So you have just received an e-mail with the title “Delete all my data!”, or “Send me everything you know about me!”. After the initial shock, you will have to soon realise, that what you are now faced with is most probably a data subject request under the framework of the new General Data Protection Regulation.
The EU’s new Regulation, which has an enormous scope of applicability and tons of new obligations for data controllers, gives the data subjects extraordinary new rights, that allow them to exercise new rights that are quite timely in today’s digital age. So let’s see what you should do when you receive such an e-mail!
1. Realise that you received a Subject Request
Requests can come in any form: they will most probably take the shape of an e-mail, a phone call or a letter. However, your company should also have the necessary procedures for handling a request that is submitted personally, for example in your store or offices. A request may be a Right of Access (GDPR Article 15); Right to Rectification or Right to Erasure (GDPR Article 16 & 17); Right to restriction of processing (GDPR Article 18); Right to Data Portability (GDPR Article 20) or a Right to Object (GDPR Article 21). The request you received will probably not be titled as these rights above. It is important therefore to communicate with the data subject: this is the safest way for you as a data controller to be absolutely sure about the nature and scope of the request itself. And it also makes a very nice impression to and builds the trust of the data subject!
2. Be able to verify the identity of the data subject
After you have established that you received a subject request in the terms of the GDPR, you have to verify that the person submitting the request is indeed person he/she claims to be. The controller should use all reasonable measures to verify the identity of a data subject who requests access, in particular in the context of online services and online identifiers. The most commonly used method is to verify the data subject’s e-mail address. If he/she has access to the account that is registered to you systems, you can be quite sure that you are not dealing with an impostor. A very effective way of making sure is called knowledge based verification. This means, that you ask a certain set of questions, that only those can answer, who own the information you process about them. This could be as simple as asking “When did you last sign-in to our system” or “What was the last playlist you listened to on the service?”.
3. Have a thorough process in place for the completion of the request
This is a very important one. Article 12 (3) GDPR sets forth that the controller shall provide information on action taken on a request under Articles 15 to 22 to the data subject without undue delay and in any event within one month of receipt of the request. What this basically means, is that you have to answer ASAP. And in order to do that, you must be ready for the time when requests come knocking on your door. You should designate a first responder, who will handle the verification of the data subject and the initial communication. Once verified, you will have to gather all information regarding the concerned person (in the case of an access request) and compile it in a clear and easy to understand format, and send it back to the data subject. You have to be able to do this in 30 days, regardless of whether you receive 1 request a month or a hundred. That period may be extended by two further months where necessary, taking into account the complexity and number of the requests. Also, it is imperative to keep a record of all actions taken during the response.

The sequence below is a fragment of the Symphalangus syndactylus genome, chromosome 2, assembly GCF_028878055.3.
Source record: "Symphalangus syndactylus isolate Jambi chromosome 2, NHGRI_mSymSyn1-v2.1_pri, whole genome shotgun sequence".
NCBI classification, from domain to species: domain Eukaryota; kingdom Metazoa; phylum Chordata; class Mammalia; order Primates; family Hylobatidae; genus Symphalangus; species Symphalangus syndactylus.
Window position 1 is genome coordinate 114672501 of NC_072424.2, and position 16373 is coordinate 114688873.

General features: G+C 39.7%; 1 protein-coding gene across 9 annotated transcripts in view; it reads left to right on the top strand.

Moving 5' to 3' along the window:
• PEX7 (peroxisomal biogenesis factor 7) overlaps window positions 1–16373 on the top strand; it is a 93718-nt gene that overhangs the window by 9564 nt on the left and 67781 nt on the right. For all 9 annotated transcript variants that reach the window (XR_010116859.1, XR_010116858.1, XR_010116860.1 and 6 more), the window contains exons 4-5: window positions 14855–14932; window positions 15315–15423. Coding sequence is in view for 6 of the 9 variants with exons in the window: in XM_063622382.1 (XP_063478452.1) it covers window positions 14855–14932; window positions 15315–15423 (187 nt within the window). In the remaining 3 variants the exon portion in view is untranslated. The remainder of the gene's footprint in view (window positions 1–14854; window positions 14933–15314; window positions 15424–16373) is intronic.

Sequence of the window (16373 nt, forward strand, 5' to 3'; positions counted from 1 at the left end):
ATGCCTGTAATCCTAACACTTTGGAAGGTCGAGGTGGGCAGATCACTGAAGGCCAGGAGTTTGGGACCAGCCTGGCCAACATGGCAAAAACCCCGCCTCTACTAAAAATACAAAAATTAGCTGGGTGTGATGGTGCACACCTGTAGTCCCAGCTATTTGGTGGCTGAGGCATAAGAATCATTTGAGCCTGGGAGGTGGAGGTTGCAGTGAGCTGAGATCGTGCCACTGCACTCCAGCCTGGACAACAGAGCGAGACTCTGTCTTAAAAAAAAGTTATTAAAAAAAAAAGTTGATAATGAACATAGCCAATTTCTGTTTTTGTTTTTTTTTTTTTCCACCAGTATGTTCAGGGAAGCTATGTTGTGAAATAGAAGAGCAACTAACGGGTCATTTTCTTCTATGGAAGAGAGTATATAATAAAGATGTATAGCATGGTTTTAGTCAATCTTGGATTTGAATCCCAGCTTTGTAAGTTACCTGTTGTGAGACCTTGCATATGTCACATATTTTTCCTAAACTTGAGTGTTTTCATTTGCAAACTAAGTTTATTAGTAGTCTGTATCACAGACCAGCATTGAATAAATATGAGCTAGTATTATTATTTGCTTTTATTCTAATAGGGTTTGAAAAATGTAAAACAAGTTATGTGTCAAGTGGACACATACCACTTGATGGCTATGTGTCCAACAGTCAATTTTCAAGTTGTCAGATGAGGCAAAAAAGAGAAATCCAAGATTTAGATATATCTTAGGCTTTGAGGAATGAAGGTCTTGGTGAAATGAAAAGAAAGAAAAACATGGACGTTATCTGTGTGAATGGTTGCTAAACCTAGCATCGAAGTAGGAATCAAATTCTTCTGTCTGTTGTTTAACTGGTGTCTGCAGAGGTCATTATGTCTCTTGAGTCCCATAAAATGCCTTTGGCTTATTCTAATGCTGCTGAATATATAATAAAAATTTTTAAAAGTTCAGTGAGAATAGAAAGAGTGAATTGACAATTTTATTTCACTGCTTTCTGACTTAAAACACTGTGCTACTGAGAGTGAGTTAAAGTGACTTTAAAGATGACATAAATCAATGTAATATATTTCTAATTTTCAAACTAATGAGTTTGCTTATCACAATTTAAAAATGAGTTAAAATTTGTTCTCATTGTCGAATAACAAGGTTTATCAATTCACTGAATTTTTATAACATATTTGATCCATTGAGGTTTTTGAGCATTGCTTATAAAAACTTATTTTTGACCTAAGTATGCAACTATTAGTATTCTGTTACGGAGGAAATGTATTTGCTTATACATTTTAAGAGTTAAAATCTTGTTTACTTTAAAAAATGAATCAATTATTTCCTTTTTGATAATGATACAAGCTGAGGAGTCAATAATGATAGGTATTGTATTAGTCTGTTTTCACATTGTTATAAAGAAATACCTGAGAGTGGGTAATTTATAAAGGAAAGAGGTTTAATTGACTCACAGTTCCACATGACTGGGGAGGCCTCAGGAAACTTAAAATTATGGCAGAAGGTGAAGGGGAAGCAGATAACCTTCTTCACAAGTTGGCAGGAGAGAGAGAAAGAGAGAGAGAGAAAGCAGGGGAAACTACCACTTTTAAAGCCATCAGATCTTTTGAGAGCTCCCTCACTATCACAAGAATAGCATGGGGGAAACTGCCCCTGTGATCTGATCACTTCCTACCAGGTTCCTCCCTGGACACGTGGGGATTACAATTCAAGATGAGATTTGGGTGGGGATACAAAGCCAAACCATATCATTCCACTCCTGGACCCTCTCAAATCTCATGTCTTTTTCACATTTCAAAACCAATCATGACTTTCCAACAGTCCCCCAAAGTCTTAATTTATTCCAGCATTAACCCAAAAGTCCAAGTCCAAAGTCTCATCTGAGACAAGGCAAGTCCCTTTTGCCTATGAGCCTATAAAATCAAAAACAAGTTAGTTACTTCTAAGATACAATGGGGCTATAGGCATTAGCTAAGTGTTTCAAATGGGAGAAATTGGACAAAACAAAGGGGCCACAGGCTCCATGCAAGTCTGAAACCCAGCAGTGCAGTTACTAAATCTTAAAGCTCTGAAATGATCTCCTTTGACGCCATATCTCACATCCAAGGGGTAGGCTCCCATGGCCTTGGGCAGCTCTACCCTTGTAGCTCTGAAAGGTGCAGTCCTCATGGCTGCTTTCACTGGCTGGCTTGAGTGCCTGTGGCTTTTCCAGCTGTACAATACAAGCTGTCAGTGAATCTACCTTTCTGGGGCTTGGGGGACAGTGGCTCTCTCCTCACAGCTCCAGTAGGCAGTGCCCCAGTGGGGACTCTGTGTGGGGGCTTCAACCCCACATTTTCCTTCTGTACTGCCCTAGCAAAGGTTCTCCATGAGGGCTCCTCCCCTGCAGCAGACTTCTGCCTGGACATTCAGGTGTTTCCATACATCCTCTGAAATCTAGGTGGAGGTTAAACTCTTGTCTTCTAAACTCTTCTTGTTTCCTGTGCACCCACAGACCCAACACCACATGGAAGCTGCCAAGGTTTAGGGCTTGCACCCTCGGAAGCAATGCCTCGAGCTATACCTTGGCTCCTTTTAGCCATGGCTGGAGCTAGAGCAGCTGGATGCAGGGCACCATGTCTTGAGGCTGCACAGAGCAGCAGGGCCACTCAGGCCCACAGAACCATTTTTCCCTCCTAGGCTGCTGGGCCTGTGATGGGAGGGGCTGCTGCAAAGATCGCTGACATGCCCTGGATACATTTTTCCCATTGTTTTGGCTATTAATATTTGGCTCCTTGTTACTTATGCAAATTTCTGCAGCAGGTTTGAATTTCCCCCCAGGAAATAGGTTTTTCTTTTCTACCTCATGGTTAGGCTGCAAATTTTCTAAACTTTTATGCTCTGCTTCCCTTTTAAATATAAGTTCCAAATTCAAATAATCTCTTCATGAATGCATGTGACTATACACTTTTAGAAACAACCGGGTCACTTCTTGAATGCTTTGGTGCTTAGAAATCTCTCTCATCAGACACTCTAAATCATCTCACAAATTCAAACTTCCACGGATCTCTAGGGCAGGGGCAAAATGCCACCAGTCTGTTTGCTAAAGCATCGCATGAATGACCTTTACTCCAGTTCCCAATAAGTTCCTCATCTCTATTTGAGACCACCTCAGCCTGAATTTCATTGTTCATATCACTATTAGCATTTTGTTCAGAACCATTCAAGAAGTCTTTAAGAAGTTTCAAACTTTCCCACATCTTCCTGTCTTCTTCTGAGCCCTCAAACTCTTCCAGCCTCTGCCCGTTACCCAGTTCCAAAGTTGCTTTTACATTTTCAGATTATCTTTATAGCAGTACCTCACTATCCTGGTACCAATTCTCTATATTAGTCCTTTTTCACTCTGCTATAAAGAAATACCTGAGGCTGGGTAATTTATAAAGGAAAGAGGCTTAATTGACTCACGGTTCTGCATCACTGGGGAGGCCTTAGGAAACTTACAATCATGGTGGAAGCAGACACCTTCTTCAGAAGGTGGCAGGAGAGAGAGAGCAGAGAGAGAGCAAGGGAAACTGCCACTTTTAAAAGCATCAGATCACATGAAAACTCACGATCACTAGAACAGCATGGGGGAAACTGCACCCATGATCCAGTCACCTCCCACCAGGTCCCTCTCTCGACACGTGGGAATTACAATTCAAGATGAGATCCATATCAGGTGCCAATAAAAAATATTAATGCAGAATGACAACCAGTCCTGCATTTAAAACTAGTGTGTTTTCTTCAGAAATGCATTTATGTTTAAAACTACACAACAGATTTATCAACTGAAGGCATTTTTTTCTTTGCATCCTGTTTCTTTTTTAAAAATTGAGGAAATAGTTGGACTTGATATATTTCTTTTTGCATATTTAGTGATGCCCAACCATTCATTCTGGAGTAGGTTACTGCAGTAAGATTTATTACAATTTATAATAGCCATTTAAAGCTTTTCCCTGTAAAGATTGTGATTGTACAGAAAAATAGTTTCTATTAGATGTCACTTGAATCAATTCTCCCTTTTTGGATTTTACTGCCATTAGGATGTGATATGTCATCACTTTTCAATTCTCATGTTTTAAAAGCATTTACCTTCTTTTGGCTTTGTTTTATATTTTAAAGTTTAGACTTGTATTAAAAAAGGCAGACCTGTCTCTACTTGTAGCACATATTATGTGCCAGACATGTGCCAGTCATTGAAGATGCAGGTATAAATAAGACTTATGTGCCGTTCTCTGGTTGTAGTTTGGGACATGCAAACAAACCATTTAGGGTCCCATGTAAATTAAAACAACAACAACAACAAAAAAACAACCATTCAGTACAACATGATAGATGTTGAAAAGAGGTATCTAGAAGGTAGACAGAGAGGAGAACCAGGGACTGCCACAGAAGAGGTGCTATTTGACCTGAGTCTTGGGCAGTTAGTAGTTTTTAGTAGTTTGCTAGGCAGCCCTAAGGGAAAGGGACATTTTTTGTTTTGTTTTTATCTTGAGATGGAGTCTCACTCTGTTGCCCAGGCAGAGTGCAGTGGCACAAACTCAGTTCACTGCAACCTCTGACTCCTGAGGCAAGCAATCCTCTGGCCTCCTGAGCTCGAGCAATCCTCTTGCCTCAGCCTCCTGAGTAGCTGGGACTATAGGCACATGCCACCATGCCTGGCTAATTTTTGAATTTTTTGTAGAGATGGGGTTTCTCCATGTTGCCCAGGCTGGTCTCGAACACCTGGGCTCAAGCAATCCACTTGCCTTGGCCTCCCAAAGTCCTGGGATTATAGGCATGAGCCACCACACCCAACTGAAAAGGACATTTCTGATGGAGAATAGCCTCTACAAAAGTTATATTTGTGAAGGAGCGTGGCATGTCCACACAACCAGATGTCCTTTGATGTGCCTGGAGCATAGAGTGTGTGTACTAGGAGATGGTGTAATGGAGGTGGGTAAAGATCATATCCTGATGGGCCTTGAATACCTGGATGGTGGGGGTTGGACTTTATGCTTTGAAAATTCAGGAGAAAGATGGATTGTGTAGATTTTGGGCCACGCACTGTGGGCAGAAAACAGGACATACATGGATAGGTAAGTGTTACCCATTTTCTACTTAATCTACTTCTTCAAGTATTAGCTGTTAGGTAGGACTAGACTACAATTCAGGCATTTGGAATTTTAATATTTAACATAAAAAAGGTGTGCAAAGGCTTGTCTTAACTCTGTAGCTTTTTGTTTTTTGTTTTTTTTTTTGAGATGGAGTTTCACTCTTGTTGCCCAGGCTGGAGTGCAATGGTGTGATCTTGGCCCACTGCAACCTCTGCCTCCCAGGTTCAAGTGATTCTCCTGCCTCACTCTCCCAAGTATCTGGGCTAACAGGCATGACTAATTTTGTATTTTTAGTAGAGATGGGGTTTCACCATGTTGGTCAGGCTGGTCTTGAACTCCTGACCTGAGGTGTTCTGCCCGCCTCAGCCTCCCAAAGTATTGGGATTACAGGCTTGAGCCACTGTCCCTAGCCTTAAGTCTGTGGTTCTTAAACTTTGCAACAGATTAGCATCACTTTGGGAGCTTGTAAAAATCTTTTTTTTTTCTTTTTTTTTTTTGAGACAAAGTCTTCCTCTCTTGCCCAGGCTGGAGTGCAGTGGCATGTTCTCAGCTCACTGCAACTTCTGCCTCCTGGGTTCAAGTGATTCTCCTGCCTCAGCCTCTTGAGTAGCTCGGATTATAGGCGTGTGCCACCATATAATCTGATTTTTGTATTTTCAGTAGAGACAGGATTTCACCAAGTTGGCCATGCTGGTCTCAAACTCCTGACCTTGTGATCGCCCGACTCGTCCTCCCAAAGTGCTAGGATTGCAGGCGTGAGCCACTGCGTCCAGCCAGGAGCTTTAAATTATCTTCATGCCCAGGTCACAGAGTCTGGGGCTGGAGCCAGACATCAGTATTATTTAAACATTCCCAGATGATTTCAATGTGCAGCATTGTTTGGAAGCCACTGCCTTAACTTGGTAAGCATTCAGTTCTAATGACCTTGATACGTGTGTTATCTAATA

4. Be able to gather all the necessary information
5. Provide the information in an easy to understand format
The principle of transparency requires that any information and communication relating to the processing of personal data be easily accessible and easy to understand, and that clear and plain language be used. That principle concerns, in particular, information to the data subjects on the identity of the controller and the purposes of the processing and further information to ensure fair and transparent processing in respect of the natural persons concerned and their right to obtain confirmation and communication of personal data concerning them which are being processed. You may also use graphical tools to make the information more understandable. When the request is made electronically, it is required that the answer be also submitted electronically. Where possible, the controller should be able to provide remote access to a secure system which would provide the data subject with direct access to his or her personal data, for example through a Data Subject Access Portal, that is available in Revealu Business.
6. Fulfill the request within the deadline
If you have followed all the above steps, you should now be able to fulfil any request that should be addressed to you as a data controller within the legal deadline.
The most important take-away from this article is to be prepared. You need to think ahead and prepare for a time when data consciousness will be standard. In the following decades, the processing of personal data will be tightly controlled not only be regulators, but also by the users themselves. If you commit one tiny mistake and suffer a data breach or any kind of incident involving the loss of personal data, the wrath of your users will most probably come in the form of Subject Access Requests.
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